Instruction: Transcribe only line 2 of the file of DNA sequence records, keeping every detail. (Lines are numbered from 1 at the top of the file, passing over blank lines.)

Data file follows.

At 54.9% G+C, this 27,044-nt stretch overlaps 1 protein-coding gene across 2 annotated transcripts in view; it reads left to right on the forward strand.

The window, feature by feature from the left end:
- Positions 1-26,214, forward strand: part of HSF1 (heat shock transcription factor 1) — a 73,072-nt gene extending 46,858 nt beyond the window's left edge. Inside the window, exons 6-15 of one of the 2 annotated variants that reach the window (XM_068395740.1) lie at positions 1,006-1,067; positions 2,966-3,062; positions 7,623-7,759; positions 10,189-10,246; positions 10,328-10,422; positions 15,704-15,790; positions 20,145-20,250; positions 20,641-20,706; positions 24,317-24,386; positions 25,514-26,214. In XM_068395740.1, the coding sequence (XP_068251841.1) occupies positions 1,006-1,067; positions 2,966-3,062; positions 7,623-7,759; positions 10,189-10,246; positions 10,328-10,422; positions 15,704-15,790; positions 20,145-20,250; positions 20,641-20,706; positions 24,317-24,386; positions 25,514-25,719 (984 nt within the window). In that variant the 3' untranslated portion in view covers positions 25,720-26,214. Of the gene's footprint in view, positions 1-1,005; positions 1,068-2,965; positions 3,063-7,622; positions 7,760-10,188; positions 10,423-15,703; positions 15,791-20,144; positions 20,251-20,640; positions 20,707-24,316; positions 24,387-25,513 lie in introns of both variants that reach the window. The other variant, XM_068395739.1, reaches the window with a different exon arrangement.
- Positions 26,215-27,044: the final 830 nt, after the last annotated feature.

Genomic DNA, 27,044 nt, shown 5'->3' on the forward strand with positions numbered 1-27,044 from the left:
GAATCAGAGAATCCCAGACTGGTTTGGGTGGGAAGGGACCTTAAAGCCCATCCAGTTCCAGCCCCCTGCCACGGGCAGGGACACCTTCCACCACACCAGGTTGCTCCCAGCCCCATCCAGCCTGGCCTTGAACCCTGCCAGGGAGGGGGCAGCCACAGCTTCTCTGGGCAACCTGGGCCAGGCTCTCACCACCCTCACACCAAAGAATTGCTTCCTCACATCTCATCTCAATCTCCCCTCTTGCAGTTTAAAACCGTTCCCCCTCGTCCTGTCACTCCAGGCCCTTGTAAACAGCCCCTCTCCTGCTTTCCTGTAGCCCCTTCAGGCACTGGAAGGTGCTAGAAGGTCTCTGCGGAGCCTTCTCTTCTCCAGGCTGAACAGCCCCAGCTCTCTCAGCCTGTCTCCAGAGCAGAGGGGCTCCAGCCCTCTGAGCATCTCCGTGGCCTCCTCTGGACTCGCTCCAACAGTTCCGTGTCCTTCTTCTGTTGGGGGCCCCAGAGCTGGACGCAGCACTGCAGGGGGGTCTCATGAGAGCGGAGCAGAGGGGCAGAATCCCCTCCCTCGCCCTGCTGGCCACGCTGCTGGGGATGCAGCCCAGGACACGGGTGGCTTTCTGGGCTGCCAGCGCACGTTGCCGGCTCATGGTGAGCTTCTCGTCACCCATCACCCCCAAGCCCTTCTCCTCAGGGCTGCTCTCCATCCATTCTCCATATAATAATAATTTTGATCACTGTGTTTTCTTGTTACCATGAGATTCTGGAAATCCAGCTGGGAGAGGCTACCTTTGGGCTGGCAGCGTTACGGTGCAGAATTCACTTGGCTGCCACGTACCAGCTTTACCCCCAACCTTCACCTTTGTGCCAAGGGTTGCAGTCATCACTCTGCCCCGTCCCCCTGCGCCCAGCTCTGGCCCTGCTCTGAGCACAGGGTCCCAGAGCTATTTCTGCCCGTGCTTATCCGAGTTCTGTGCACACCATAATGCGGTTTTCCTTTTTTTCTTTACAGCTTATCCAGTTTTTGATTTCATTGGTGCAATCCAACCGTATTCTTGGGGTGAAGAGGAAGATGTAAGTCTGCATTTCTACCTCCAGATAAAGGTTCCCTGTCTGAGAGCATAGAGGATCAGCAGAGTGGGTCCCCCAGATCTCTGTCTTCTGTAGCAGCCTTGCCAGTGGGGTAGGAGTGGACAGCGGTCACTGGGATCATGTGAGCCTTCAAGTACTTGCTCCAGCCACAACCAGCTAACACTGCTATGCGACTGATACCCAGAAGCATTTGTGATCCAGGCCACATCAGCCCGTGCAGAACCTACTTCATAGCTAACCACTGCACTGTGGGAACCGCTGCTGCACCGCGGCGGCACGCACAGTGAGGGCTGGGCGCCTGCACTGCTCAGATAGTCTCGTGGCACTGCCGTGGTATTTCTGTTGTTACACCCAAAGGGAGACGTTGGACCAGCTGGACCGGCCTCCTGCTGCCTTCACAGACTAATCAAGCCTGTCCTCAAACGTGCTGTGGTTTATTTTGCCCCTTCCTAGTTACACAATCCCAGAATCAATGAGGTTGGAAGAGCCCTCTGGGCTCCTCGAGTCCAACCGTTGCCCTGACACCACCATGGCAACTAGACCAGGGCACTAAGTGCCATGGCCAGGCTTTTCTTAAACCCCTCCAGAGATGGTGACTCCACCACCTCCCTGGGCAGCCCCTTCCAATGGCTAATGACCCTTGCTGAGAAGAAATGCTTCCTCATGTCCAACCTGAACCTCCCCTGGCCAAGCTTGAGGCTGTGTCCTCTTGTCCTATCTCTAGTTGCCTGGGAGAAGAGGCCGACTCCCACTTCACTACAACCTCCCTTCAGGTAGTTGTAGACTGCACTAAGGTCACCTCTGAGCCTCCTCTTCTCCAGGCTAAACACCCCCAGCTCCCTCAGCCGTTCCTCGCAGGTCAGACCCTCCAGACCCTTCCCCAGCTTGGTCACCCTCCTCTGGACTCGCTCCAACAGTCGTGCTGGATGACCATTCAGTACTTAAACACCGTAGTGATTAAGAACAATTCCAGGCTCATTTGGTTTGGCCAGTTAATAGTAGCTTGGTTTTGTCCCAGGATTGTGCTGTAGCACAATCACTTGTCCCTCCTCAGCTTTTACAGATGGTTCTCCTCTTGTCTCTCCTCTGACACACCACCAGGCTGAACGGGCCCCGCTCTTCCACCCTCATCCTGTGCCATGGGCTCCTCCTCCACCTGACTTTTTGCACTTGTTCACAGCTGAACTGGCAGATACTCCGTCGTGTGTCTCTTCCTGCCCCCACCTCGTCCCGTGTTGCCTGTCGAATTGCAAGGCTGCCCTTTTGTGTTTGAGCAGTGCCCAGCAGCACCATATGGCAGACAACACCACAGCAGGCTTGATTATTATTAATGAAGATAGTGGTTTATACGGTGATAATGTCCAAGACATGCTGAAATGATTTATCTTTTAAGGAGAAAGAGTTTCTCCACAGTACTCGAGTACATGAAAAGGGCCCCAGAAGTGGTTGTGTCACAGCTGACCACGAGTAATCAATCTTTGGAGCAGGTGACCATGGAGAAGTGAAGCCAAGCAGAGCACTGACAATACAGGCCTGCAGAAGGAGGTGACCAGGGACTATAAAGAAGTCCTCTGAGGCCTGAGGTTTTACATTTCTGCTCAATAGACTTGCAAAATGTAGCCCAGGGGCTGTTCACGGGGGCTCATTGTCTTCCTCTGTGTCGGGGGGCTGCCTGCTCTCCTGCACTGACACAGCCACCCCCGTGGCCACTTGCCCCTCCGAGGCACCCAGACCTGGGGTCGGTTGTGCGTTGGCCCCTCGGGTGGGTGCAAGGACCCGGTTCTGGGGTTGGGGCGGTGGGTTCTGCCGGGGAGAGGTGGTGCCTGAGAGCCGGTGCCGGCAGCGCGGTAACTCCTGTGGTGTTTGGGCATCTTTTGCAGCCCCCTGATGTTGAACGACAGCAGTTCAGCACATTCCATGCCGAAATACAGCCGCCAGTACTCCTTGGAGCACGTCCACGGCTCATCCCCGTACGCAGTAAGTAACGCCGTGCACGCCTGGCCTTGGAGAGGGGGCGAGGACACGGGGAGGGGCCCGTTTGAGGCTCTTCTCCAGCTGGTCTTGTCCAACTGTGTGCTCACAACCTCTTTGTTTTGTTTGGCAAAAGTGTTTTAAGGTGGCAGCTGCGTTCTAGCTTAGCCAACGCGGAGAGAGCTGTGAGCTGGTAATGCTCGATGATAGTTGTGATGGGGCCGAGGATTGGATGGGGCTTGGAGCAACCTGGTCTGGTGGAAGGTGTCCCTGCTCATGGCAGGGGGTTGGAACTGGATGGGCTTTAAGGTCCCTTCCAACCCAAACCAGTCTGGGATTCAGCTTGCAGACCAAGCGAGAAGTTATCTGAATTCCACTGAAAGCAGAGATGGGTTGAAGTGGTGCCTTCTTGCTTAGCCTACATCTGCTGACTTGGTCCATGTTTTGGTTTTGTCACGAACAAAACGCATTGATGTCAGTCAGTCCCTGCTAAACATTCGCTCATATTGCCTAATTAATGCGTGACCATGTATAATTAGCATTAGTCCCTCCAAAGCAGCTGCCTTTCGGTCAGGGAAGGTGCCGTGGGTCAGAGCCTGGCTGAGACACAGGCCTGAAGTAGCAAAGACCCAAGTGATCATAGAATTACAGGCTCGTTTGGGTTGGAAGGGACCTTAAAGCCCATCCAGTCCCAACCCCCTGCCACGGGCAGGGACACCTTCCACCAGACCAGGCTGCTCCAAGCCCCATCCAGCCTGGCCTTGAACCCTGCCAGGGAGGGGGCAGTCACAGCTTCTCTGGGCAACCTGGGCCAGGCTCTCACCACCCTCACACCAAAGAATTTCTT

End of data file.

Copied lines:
The window, feature by feature from the left end: